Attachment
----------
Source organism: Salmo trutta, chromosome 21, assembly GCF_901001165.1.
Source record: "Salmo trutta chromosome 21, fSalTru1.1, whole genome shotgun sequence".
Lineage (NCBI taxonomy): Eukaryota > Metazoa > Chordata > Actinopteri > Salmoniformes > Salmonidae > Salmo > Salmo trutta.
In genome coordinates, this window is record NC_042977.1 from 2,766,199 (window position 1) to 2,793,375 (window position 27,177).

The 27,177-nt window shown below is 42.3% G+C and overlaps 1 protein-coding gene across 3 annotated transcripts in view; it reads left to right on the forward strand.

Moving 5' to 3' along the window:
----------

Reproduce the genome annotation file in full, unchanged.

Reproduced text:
Source organism: Salmo trutta, chromosome 21, assembly GCF_901001165.1.
Source record: "Salmo trutta chromosome 21, fSalTru1.1, whole genome shotgun sequence".
Lineage (NCBI taxonomy): Eukaryota > Metazoa > Chordata > Actinopteri > Salmoniformes > Salmonidae > Salmo > Salmo trutta.
In genome coordinates, this window is record NC_042977.1 from 2,766,199 (window position 1) to 2,793,375 (window position 27,177).

The 27,177-nt window shown below is 42.3% G+C and overlaps 1 protein-coding gene across 3 annotated transcripts in view; it reads left to right on the forward strand.

Moving 5' to 3' along the window: